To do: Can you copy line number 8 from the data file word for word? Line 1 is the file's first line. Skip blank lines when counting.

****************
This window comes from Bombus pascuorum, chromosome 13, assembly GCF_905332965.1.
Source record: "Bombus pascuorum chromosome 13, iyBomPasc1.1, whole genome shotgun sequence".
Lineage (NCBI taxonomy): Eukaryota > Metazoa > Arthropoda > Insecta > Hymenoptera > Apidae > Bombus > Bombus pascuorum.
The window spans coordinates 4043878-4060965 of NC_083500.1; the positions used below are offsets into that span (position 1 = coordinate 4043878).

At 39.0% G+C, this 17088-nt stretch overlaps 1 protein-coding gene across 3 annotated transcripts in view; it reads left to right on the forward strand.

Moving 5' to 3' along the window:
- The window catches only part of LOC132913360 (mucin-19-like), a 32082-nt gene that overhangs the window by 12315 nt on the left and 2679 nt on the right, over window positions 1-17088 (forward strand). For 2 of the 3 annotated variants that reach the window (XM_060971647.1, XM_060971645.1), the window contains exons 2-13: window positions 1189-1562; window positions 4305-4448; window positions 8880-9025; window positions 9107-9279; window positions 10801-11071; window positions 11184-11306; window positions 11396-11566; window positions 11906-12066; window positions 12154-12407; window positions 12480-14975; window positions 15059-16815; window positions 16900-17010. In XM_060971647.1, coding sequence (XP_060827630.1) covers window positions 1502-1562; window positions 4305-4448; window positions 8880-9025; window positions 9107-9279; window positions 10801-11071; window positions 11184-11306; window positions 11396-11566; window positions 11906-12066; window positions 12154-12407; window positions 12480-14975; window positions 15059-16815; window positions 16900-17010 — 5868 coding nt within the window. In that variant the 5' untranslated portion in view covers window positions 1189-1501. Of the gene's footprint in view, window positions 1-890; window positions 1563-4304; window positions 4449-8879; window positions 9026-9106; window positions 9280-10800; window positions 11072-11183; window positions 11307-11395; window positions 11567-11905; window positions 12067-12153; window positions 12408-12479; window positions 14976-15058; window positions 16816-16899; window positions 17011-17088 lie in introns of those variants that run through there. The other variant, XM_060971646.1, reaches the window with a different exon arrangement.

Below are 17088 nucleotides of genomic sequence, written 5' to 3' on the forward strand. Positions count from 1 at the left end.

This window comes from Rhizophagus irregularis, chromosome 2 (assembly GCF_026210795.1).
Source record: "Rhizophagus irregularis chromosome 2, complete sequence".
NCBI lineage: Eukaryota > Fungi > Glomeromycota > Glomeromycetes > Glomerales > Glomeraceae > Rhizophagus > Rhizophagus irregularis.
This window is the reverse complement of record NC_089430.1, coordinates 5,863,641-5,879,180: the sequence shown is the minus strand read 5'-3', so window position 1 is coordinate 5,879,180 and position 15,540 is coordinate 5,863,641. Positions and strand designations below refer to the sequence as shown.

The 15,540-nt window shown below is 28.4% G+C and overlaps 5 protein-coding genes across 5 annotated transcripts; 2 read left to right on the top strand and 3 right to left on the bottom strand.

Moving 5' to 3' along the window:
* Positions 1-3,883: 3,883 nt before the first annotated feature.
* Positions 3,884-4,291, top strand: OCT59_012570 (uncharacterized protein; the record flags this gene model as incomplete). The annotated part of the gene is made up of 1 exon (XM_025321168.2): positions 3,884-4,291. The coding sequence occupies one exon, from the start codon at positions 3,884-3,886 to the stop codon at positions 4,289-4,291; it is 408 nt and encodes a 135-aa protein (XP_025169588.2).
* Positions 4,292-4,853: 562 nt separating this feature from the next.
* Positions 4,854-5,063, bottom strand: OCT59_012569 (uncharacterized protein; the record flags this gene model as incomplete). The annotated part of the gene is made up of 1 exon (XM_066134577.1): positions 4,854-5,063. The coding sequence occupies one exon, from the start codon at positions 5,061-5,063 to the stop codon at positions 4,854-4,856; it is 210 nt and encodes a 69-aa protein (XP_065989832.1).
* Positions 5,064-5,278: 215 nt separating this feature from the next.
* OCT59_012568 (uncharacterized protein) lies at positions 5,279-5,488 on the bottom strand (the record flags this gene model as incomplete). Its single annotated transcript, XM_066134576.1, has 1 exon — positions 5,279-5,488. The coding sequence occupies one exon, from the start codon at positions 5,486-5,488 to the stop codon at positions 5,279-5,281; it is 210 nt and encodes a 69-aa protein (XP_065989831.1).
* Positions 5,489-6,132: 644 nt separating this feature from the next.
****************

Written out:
Below are 17088 nucleotides of genomic sequence, written 5' to 3' on the forward strand. Positions count from 1 at the left end.